World Social Science Forum
Social Transformations and the Digital Age, Montreal, 13-15 October 2013
Several members of the eHumanities Group attended the World Social Science Forum in Montreal in October. This was only the second such event, and addressed the theme of ‘social transformations and the digital age’. Over 800 people, from 60 countries, and from many disciplinary backgrounds participated. The Forum is organized under the auspices of the International Social Science Council. The next Forum will be held in September 2015 in South Africa, on the theme of inequality.
Sally was the chair of the programme committee, 13 scholars from around the world, representing psychology, sociology, political science, media and communication studies, economics, science and technology studies. The committee did a great job in reviewing papers from around the world, and putting together over 100 panels. Many panels addressed the huge diversity of ways that digital technologies are affecting how people live, work, do politics and play. But the call for papers had explicitly asked for contributions exploring what digital technologies mean for the ways in which social scientists conduct their research. The response was overwhelming, and thus there were also many panels about big and open data, about new forms of collaboration, about the role of models and simulations.
Wordle of the Call for Papers
Together with Caroline Nevejan, Sally organized the opening plenary session, called ‘participatory dynamics for change’. The aim of the plenary was to bring together a diverse range of experiences, from social science, industry, artistic practice and political activism to address key societal transformations. Digital technologies are enormously powerful, for connecting people and information to one another and for effecting social change. The very same technologies have been used to orchestrate social transformations in different spheres of experience throughout the world, and at the same time have enabled states and corporations to keep track of people’s online actions and interactions. What can social science offer not only to understanding these changes but also to facilitating collaboration and change between different social actors? Can collaboration emerge when configurations of hardware and software largely determine what happens next?
Can technologies of communication be designed to foster participation and other societal benefits? What happens to solidarity and communalism when people rely on technologies that promise anonymity, though often reveal all sorts of details to third parties? Why is it that media and politicians in the West enthusiastically support far-away ‘Twitter’ or ‘Facebook’ revolutions, but react with fear and self-censorship when others use the very same technologies to blow the whistle on abuses of state and corporate power? The contributors to the opening plenary addressed these questions, drawing on the rich variety of experiences of people who have all been involved in understanding what digital technologies mean for understanding and acting upon different facets of social, economic and political life. The other speakers were David Rokeby, a digital media artist; Rebecca Gomperts, from Women on Waves; Sara Diamond, President of OCAD University; Nalini Kotamraju, from Microsoft; and Aalam Wassef, an artist and open access advocate, involved in the Arab Spring.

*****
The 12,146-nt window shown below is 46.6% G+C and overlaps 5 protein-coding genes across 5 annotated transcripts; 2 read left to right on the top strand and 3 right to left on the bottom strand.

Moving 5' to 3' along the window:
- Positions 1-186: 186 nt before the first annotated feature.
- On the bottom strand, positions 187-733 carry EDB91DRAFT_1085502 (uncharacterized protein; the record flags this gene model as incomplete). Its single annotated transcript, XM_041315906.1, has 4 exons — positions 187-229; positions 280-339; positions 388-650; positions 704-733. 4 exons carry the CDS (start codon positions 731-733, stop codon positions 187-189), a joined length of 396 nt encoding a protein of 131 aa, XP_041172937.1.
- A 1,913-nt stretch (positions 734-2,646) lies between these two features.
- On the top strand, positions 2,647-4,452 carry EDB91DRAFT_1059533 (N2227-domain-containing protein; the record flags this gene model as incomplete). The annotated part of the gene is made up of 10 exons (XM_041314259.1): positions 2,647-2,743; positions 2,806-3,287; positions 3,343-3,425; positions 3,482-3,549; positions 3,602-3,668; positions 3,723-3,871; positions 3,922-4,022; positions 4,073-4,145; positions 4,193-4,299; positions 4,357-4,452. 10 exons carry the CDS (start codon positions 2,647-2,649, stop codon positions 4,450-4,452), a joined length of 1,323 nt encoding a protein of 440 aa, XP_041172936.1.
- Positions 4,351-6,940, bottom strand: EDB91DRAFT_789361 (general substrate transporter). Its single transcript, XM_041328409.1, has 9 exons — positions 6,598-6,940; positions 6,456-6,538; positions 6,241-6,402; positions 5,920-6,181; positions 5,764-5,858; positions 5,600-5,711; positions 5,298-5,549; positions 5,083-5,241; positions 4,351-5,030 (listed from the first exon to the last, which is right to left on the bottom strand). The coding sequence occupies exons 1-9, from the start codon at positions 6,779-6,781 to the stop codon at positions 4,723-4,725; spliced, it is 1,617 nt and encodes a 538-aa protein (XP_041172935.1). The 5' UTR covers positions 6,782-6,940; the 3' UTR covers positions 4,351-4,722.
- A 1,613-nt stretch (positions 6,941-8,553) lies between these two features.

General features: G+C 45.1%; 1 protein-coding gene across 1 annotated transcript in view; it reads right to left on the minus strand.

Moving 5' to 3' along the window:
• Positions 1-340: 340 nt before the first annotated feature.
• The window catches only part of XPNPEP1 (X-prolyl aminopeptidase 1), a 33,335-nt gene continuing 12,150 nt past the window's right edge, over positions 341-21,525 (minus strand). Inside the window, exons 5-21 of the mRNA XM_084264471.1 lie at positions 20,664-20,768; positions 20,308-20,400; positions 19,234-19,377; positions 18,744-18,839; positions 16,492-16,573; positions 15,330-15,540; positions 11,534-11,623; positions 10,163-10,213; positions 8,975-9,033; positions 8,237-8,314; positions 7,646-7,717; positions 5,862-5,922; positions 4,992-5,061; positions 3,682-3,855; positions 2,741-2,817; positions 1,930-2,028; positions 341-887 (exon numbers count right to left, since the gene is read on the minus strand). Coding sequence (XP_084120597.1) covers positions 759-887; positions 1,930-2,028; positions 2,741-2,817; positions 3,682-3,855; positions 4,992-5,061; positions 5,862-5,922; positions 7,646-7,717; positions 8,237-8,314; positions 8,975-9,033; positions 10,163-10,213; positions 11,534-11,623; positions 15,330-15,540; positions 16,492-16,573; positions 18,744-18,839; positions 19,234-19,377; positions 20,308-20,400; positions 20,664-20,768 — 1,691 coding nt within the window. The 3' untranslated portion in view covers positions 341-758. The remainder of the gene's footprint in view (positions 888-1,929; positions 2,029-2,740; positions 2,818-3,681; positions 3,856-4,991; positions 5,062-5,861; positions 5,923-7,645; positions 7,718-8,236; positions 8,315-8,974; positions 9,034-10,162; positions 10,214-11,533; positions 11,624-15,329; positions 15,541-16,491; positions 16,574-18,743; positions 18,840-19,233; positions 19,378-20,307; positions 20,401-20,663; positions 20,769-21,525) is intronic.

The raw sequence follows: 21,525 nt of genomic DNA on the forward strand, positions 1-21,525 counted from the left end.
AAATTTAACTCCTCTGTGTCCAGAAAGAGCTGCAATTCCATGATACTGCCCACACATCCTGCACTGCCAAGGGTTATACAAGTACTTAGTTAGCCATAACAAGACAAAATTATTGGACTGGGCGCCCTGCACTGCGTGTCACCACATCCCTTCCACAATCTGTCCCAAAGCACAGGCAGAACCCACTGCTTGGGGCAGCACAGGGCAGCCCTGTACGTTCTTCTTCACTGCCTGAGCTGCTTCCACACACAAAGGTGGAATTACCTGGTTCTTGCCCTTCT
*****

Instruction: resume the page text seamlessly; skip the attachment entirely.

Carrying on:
Sally also chaired a session with SoniaLivingstone, Professor of Social Psychology at the London School of Economics talked about her recent work with young people and their use of digital media. Three pupils from Trafalgar School for Girls in Montreal acted as the discussants, and were invited to reflect on the potentials and hazards of growing up in a digital age. This provided the audience and Sonia with the opportunity to get reactions from the same age group, more or less, as Sonia’s own research participants. Katelyn, one of the pupils, wrote the following afterwards:
On Tuesday, October 15th, I had the incredible opportunity to speak at and participate in a panel at the Palais des Congrès for the World Social Science Forum. Not only did we get to hear from Sonia Livingstone about her fascinating research to do with teens and their use of the internet, but we also got to share and discuss our own opinions on the subject. What I found the most interesting was that after we had spoken, we got to answer and elaborate on questions from members of the audience. I found this especially neat since the members of the audience were from all over the world. There were people from New Zealand, Italy, the Netherlands and many other places. All in all, this was an extremely rare and exciting opportunity and I feel very lucky to have had this great experience.